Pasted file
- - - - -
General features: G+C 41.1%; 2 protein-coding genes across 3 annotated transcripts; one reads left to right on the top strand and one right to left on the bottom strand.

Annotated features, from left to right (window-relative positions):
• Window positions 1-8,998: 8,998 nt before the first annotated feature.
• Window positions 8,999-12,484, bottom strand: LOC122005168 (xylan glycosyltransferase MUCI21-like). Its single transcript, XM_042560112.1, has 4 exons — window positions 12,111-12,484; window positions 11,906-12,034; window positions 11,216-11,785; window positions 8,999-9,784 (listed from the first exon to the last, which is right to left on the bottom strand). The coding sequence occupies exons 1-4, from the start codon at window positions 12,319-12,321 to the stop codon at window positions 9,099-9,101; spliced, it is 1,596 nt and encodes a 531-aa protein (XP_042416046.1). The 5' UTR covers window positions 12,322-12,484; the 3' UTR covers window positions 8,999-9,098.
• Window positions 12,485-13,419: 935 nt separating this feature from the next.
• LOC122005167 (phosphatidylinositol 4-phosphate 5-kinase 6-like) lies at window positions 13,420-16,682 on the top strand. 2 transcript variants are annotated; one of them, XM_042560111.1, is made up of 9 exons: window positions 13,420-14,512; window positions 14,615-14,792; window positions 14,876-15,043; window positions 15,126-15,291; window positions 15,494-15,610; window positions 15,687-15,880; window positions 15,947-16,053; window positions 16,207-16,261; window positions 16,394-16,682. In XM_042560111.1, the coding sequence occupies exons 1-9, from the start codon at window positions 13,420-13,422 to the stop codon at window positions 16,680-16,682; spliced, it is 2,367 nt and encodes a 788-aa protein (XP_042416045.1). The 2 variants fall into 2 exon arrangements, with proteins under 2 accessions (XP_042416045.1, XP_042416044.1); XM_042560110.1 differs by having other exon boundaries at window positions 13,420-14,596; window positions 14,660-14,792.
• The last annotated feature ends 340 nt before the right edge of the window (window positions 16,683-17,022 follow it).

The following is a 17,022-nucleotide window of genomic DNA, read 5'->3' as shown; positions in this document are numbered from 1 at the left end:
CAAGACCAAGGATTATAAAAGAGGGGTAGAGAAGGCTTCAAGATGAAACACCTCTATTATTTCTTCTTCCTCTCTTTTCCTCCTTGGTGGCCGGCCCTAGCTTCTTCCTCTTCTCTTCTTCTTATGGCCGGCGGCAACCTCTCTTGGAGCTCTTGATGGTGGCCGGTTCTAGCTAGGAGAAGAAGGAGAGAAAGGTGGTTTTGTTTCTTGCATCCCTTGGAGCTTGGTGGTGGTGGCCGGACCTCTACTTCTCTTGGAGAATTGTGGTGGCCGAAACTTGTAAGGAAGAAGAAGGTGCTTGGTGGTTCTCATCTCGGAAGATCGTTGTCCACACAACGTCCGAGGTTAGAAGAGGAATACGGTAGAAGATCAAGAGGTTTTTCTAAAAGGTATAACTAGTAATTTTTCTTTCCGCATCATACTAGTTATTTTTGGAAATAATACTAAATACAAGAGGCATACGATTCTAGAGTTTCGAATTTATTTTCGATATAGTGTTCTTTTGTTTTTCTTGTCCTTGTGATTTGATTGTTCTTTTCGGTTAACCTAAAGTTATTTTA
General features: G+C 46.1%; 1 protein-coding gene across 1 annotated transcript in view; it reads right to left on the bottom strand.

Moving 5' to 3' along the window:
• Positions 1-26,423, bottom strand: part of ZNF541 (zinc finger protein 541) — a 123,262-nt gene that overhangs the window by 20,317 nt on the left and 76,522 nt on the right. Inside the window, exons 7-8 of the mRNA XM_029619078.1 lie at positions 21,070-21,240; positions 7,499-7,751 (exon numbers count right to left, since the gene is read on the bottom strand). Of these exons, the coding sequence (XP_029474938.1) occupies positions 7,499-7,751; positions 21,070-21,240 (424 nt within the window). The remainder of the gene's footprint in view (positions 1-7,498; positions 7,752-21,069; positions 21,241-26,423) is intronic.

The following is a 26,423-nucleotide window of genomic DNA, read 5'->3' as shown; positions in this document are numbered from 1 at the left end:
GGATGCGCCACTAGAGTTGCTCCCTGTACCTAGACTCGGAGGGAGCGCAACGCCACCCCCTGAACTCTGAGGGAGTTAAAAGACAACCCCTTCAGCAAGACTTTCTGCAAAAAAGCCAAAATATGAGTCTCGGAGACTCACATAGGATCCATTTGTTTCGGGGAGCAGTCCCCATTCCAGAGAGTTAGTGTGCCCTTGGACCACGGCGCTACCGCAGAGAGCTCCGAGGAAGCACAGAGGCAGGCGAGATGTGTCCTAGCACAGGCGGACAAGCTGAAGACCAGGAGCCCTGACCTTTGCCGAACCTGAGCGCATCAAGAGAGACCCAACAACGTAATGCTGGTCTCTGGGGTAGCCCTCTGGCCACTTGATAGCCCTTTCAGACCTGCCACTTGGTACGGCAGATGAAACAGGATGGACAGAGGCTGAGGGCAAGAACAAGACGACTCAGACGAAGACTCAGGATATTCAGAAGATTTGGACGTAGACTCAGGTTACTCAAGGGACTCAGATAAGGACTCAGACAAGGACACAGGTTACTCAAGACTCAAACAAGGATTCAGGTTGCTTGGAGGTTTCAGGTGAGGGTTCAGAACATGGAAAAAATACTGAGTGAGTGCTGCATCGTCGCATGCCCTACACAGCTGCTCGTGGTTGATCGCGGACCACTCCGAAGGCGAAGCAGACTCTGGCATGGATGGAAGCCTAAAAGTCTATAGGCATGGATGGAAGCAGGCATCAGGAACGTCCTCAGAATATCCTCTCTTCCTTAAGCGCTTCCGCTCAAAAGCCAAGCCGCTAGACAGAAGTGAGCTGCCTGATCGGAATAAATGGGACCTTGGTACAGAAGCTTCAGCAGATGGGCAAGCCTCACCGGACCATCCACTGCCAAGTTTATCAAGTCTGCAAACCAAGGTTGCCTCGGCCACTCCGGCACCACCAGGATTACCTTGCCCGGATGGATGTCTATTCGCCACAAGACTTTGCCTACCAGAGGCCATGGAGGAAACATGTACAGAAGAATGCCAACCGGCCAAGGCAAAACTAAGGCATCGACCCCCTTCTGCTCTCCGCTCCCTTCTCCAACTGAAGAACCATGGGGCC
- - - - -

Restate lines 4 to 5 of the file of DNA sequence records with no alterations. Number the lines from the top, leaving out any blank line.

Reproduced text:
• Window positions 8,999-12,484, bottom strand: LOC122005168 (xylan glycosyltransferase MUCI21-like). Its single transcript, XM_042560112.1, has 4 exons — window positions 12,111-12,484; window positions 11,906-12,034; window positions 11,216-11,785; window positions 8,999-9,784 (listed from the first exon to the last, which is right to left on the bottom strand). The coding sequence occupies exons 1-4, from the start codon at window positions 12,319-12,321 to the stop codon at window positions 9,099-9,101; spliced, it is 1,596 nt and encodes a 531-aa protein (XP_042416046.1). The 5' UTR covers window positions 12,322-12,484; the 3' UTR covers window positions 8,999-9,098.
• Window positions 12,485-13,419: 935 nt separating this feature from the next.